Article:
One day at the beginning of last spring, the Harvard-Smithsonian Center for Astrophysics called an international press conference to announce the discovery, by the BICEP2 South Pole telescope, of gravitational waves generated immediately after the Big Bang, as described by Andrea Vicere’ in h26. However, it now looks a bit ridiculous watching the triumphalistic YouTube video (http://www.youtube.com/watch?v=Iasqtm1prlI). In fact, after the initial enthusiasm, it emerged that the possible contribution to the detected effect by cosmic dust had not been properly taken into account. In particular, it is said that they used a preliminary map of the cosmic dust effect, only informally presented at a meeting by the Planck collaboration.
More recently, the BICEP2 results have been correctly presented, underlining properly possible uncertainties (Lawrence Krauss, Scientific American, October 2014).
The editorial of the October issue of Le Scienze, the Italian version of Scientific American, states that this shows how scientists are able to remain un-dazzled by their results and recognise possible mistakes. My personal opinion is quite different. I think that this story shows how (some) scientists may in fact become dazzled by their results and then only recognise mistakes once forced to by the environment. Or, even worse, they reveal an uncertain, but astonishing, result, just to be able to claim “I was the first” in case of a lucky confirmation.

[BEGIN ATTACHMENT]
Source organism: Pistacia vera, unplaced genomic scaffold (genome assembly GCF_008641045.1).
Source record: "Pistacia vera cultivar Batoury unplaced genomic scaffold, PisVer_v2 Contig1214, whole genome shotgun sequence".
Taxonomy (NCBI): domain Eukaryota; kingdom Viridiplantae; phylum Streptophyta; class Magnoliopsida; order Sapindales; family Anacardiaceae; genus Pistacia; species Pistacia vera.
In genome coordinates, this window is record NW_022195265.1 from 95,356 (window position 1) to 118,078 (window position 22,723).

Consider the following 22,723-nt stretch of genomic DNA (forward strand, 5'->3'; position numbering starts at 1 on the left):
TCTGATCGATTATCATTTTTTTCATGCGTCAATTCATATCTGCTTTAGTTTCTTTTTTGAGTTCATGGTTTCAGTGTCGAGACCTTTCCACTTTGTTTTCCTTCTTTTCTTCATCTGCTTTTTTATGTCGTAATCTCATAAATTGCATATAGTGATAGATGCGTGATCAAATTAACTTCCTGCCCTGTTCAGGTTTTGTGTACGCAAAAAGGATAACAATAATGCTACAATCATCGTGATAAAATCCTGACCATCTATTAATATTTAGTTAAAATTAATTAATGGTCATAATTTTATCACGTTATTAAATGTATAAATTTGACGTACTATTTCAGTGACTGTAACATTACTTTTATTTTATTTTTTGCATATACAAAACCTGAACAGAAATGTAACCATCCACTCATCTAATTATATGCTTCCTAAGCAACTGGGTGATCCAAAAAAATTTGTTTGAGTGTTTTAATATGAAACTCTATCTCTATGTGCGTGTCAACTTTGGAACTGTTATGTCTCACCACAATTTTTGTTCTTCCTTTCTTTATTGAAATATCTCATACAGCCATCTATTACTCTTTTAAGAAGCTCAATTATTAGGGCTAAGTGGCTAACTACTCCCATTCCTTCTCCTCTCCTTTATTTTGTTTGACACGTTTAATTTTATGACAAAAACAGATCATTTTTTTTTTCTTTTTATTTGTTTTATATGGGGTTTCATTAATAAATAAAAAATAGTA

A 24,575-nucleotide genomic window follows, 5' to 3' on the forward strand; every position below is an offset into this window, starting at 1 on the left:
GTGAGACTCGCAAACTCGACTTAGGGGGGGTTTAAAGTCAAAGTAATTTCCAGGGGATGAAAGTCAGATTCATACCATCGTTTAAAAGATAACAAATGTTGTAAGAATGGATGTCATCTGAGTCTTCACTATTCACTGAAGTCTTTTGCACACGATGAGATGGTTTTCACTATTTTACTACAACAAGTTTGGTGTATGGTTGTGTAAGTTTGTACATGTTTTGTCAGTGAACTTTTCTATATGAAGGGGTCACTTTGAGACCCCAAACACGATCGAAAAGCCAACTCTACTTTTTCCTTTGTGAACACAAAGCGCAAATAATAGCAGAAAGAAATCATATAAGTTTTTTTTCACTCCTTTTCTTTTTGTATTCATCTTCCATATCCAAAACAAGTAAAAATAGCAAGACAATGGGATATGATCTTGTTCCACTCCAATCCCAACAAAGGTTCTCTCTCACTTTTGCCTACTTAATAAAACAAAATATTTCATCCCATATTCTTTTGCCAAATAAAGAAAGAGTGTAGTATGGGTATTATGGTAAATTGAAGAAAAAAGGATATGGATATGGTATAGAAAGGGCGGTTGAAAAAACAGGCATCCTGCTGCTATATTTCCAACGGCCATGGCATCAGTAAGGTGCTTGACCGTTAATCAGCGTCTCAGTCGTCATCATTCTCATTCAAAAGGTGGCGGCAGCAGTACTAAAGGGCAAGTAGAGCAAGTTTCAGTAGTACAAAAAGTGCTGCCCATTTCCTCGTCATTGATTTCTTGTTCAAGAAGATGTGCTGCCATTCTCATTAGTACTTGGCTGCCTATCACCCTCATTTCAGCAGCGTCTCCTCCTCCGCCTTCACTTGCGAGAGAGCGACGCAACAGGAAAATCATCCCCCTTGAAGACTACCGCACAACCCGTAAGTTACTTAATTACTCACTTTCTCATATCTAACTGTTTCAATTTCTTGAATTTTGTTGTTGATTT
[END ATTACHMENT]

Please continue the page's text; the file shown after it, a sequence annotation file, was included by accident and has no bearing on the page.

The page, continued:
As a final remark, I would like to underline that the BICEP2 effect (a particular polarisation of the Cosmic Microwave Background) may be due to primordial gravitational waves, but it is not the direct detection of gravitational waves, as performed by interferometers or, in the past, by resonating bars.
And to round off this editorial, Merry Christmas and a Happy New Year to all h readers from the Editorial Team.